Monday, 19 October 2015

The Theory Of Letting Go.

"Kindled in earth, of a kind with all animals, kin to kittens, cubs and chicks, children are not aliens to wildness but akin to it, wild at the raw core. Their original fire is sparked by the embers of a world flame which also lights the peacock and the stars. Intimates of wildness, all of them." ~ Jay Griffiths, Kith

Yesterday was one of those days that arrives with it's own plan, an inkling the day before becomes a quiet certainty upon waking in the blue dark before dawn. Before my eyes were even open I knew I would be changing what I had planned to do that day, and so, instead of taking off without them for the two days I decided to go with my younger two boys on the adventure that had been planned for them for my absence. 
We gathered a little gang and we drove up into the mountains, marvelling as always that we have this right here on our doorstep, a mere 40 minute drive away. Every single day I love these mountains from afar, I see them each morning and afternoon as I travel to school, framed as they are now by glorious autumn maples that line the roads like merry medieval flags leading the way towards them. Some days it's hard not to bypass the turn for school and just keep going. These great tellurian mother's arms that encircle this town of ours here on the edge of the sea, I love them from afar each day, and some days I just have to go to them.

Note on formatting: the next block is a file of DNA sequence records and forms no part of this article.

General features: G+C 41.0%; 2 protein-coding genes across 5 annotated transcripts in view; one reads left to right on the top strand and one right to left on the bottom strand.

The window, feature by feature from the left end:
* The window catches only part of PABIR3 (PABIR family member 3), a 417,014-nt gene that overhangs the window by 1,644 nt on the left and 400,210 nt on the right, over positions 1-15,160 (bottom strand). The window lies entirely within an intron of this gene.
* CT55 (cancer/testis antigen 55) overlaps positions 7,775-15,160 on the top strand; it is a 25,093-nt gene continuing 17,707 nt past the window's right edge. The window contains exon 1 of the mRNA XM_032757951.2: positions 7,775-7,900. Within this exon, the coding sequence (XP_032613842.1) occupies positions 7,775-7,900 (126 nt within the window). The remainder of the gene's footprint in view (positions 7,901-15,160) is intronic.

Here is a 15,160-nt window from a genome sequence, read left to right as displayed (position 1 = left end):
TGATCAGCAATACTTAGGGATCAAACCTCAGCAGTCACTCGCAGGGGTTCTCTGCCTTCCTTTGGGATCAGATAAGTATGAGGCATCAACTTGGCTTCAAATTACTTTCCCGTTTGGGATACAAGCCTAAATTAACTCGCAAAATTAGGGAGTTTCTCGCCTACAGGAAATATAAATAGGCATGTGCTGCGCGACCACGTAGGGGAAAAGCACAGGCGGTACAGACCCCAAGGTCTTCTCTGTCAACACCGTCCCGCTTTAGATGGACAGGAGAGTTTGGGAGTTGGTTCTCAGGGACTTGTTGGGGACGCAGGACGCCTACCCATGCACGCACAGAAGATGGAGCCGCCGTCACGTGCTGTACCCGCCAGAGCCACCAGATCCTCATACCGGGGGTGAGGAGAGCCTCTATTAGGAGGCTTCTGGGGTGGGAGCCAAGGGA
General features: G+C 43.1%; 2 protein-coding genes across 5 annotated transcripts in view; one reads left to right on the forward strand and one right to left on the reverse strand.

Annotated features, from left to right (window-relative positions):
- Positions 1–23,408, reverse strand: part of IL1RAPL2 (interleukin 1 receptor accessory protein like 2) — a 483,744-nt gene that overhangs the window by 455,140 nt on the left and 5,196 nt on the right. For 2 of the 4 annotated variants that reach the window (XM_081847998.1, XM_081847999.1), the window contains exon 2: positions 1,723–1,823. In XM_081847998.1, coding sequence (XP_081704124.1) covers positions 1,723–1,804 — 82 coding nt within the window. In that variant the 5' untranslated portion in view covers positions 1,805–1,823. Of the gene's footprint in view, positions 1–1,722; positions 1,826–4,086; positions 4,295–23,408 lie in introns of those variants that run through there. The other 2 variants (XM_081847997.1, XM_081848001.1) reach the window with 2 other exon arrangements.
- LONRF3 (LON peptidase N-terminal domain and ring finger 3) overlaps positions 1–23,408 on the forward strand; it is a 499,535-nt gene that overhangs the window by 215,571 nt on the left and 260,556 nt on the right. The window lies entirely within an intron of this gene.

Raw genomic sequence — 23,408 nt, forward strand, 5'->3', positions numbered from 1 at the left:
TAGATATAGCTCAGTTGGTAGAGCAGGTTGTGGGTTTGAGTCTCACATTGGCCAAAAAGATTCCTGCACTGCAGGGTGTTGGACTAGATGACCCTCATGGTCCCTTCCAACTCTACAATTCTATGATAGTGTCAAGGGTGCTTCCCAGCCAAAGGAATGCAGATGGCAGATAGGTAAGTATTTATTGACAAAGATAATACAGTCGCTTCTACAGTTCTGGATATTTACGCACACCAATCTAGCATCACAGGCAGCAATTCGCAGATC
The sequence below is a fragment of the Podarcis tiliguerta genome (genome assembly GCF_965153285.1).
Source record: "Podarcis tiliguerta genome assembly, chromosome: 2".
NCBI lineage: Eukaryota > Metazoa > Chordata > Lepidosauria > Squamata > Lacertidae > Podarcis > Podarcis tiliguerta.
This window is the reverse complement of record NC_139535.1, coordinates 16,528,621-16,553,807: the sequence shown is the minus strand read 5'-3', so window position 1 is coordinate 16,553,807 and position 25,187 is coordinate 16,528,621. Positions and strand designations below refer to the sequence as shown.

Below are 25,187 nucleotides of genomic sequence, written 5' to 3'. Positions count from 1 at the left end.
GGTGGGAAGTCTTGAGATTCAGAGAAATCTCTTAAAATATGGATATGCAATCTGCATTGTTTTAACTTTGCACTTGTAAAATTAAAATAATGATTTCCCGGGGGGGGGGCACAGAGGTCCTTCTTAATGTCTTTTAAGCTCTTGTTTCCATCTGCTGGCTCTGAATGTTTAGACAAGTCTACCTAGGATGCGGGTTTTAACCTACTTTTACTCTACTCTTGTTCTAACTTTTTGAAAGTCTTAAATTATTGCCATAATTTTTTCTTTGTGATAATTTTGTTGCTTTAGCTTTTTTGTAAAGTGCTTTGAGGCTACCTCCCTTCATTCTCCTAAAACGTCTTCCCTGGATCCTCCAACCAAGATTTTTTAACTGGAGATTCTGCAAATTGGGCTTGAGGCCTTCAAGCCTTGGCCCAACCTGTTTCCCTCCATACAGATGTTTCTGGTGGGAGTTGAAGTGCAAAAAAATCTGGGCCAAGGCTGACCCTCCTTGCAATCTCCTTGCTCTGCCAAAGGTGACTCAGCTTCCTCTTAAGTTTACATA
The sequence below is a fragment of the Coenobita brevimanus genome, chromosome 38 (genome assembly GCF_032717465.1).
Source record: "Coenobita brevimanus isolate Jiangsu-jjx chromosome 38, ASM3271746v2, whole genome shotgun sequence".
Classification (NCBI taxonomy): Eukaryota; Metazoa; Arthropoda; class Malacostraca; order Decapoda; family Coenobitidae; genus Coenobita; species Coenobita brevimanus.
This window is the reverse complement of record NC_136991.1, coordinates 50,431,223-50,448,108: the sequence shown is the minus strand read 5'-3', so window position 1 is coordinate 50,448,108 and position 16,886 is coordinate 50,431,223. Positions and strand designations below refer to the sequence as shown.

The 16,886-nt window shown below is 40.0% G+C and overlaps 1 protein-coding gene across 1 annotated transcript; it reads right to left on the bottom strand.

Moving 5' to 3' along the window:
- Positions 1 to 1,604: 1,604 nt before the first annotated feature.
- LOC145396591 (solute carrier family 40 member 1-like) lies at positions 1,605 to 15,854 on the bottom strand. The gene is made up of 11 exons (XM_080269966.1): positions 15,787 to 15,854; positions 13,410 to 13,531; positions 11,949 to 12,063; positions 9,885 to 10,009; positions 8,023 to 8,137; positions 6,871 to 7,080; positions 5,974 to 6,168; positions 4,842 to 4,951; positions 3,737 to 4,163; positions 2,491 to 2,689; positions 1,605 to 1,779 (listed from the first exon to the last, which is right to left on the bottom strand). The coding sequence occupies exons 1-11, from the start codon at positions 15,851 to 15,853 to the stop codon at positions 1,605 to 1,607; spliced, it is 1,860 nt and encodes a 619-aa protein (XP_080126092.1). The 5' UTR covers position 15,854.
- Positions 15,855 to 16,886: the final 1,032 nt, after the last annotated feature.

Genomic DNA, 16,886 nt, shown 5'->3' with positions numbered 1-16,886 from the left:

We arrived and we walked down the mountain into the valley to the lake, a winding road that found the children racing, roaring, tearing onwards ferociously as though trying to outrun all those indoor, sedentary hours of school and darkening evenings; that October-knowing in our blood and bones that the light is fading from our year, hastening us towards the dark point, turning our thoughts inwards, deeper, and we just have to inhale as much of it as we possibly can to keep us buoyant in the dark months ahead.